What: The Breeders

Where: Fillmore, 1700 Washington Ave., Miami Beach

When: 8 p.m.

Cost: $31.50-$45

Contact: 305/673-7300,

The Breeders, formed in 1989 as a side project of Pixies bassist Kim Deal and Throwing Muses guitarist Tanya Donnelly, quickly evolved into a band so distinctive and self-possessed that it was easy to forget its makers’ intimidating provenances. Less haunting and clackety than Deal’s earlier band and less shoegazing than Donnelly’s, the Breeders released two albums of spiky, melodic and archetypal indie rock in the early ‘90s, becoming masters of the two-minute pop spasm. They even charted, thanks to the enduring and loopy 1993 college-rock hit “Cannonball.” After a tumultuous hiatus, in which Deal lost her entire original backing band, she re-formed the Breeders in 2001, releasing three albums since. All Nerve, unveiled this year, is the most true-to-form Breeders album since 1993—it’s an instant classic. Expect to hear tunes from throughout the Breeders’ career at this rare concert. If we’re lucky, Kim Deal’s Pixies favorite “Gigantic” will make the set too.


What: Amazing Bees Festival

Where: Mizner Park Amphitheater, 590 Plaza Real, Boca Raton

When: Noon to 4 p.m.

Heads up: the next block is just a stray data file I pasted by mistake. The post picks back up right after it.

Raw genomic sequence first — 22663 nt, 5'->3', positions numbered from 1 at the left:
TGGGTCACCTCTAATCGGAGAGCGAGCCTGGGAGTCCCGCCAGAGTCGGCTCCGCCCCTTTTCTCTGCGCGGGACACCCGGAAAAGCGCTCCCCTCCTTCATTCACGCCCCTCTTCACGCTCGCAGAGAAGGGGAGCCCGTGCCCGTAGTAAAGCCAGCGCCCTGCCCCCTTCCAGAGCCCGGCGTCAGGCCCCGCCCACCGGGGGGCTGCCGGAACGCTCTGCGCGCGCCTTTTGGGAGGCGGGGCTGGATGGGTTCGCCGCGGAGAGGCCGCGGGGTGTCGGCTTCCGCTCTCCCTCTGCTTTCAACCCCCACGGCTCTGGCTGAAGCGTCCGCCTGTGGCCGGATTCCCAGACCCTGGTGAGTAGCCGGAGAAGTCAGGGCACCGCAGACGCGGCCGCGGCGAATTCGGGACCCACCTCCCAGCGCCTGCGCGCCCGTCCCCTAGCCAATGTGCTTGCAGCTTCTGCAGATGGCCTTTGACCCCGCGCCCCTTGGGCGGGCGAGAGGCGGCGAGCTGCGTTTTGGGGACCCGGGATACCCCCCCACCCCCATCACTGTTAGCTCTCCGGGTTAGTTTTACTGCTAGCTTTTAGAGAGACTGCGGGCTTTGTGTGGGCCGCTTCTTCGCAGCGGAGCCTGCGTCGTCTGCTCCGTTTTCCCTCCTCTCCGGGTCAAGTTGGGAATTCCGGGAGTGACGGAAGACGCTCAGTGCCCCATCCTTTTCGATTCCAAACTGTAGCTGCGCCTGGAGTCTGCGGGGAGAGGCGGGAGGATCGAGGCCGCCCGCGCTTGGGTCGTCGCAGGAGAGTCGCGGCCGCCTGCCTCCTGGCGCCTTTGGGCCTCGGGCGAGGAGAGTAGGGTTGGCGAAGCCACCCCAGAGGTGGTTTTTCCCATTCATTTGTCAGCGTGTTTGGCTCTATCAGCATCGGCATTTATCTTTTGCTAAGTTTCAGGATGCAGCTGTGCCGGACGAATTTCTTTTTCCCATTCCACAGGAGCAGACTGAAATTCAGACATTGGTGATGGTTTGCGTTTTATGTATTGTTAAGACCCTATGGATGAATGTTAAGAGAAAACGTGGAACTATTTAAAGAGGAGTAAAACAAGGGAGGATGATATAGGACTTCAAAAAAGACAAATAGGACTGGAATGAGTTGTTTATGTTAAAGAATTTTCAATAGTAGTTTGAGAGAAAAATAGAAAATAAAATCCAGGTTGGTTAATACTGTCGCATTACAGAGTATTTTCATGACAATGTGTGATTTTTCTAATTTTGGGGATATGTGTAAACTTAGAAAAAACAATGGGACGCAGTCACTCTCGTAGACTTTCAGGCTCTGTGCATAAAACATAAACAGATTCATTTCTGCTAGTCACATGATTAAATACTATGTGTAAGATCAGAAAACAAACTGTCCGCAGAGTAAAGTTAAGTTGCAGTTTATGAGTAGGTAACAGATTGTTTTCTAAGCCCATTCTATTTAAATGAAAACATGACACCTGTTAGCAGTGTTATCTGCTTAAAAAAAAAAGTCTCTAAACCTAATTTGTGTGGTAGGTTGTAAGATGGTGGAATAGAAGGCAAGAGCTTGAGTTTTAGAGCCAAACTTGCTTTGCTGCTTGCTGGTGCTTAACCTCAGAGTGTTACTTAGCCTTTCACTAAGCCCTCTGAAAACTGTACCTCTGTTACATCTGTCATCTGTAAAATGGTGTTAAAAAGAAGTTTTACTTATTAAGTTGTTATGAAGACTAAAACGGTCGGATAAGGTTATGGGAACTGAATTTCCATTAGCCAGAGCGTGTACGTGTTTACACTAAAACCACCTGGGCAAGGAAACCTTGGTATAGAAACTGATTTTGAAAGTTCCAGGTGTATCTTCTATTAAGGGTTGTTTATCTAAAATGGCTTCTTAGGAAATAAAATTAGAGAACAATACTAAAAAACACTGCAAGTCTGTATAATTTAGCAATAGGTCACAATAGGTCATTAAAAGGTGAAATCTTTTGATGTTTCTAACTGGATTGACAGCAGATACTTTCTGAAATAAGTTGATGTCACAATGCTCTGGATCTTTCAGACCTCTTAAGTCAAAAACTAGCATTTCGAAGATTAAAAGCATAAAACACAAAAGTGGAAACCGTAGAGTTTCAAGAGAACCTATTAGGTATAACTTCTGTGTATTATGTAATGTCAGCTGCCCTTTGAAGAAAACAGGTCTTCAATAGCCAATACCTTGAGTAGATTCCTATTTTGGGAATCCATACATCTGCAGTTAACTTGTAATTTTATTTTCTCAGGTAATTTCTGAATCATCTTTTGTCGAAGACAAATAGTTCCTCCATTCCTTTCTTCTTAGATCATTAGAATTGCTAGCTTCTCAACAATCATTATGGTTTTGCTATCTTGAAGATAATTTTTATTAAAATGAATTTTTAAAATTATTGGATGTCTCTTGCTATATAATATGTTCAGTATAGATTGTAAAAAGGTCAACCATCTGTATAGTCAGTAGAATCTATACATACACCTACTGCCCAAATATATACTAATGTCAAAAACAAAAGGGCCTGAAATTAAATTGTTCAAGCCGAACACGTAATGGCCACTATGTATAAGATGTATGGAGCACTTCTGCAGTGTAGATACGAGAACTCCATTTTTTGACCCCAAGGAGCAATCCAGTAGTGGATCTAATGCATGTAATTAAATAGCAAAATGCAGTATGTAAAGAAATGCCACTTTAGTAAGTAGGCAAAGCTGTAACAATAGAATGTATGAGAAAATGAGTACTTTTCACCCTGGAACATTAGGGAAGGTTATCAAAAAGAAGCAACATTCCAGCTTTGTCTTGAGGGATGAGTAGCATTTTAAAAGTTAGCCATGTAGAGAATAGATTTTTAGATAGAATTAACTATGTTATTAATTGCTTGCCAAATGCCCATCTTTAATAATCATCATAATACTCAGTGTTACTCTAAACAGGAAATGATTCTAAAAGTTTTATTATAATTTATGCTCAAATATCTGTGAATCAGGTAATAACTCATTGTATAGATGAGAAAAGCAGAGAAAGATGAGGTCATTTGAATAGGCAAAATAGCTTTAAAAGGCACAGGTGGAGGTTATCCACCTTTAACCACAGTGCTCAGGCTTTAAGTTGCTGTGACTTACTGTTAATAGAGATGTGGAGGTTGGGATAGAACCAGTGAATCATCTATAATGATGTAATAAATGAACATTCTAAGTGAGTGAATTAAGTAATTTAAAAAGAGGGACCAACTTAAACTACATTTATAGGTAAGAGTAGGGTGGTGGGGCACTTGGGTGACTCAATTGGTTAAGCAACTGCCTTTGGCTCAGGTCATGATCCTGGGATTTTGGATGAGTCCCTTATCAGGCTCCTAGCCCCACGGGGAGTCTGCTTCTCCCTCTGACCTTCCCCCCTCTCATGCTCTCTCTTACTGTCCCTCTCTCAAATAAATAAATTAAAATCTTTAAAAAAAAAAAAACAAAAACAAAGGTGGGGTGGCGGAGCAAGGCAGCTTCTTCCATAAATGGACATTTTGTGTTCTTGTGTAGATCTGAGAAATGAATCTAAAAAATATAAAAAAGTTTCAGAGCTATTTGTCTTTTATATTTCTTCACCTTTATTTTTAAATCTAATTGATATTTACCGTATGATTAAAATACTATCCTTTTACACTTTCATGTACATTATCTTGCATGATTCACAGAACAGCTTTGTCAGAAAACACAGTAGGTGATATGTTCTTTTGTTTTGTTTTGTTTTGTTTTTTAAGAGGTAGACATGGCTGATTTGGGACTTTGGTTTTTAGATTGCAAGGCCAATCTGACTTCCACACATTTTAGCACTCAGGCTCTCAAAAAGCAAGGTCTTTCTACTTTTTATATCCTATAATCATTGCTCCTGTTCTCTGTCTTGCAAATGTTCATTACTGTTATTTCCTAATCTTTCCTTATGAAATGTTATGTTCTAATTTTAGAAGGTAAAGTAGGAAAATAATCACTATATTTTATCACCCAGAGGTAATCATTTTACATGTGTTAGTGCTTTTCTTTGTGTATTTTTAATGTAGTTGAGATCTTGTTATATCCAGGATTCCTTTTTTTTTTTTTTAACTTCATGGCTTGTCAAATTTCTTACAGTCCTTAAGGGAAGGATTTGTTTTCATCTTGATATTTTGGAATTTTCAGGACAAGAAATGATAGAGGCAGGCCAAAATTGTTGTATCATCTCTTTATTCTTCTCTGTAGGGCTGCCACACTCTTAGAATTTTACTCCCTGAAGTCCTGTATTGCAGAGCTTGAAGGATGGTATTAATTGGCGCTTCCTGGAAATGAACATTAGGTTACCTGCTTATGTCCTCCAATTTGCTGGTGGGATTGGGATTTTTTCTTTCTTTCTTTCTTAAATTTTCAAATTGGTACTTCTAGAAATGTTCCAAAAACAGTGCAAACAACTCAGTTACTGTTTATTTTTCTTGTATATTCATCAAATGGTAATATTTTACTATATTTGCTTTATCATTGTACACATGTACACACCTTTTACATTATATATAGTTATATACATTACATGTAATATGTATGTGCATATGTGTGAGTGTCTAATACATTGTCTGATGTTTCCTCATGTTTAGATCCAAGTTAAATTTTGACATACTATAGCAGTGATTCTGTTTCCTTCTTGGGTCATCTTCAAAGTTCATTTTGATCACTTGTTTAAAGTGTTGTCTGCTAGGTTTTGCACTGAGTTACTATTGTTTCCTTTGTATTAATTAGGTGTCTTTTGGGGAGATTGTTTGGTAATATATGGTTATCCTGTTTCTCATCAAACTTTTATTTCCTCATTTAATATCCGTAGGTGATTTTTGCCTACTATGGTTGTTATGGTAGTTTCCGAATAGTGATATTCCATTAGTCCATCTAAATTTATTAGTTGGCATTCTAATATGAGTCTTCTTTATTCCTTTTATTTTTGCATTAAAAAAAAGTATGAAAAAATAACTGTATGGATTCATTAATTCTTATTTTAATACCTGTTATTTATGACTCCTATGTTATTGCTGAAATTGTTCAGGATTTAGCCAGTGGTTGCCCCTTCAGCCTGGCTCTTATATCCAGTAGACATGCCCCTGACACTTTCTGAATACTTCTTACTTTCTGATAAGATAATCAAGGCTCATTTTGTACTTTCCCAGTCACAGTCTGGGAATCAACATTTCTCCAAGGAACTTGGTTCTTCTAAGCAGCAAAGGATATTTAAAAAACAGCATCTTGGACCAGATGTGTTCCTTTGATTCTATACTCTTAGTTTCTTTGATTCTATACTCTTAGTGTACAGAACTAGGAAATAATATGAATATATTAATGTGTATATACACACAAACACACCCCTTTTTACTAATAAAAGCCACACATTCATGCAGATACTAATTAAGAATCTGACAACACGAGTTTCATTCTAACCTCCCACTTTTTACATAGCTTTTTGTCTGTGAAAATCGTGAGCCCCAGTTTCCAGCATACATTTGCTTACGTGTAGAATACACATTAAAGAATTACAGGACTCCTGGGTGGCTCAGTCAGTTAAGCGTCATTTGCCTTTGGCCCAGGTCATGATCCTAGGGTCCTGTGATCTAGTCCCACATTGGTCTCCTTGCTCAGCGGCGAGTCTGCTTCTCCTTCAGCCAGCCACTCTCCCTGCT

Cost: $15


It’s hard to imagine a world without bees. Studies have shown that more than a third of the food we consume each day relies on pollination, and globally, honeybees are the world’s primary pollinators. Not to mention the production of honey, which anyone with a sweet tooth would be loath to live without. Yet thanks to bee disappearances and die-offs related to colony collapse disorder—a crisis that reached peak attention in the early 2010s—there has been renewed attention to bees’ roles in global health. This family-friendly festival in Mizner Park will focus on the importance of bees through the lens of entertainment. It’s headlined by a theatrical production about bees and the hardships they endure, and it also includes Zumbini, children’s yoga, splash art, arts and crafts, clowns, bounce houses and more.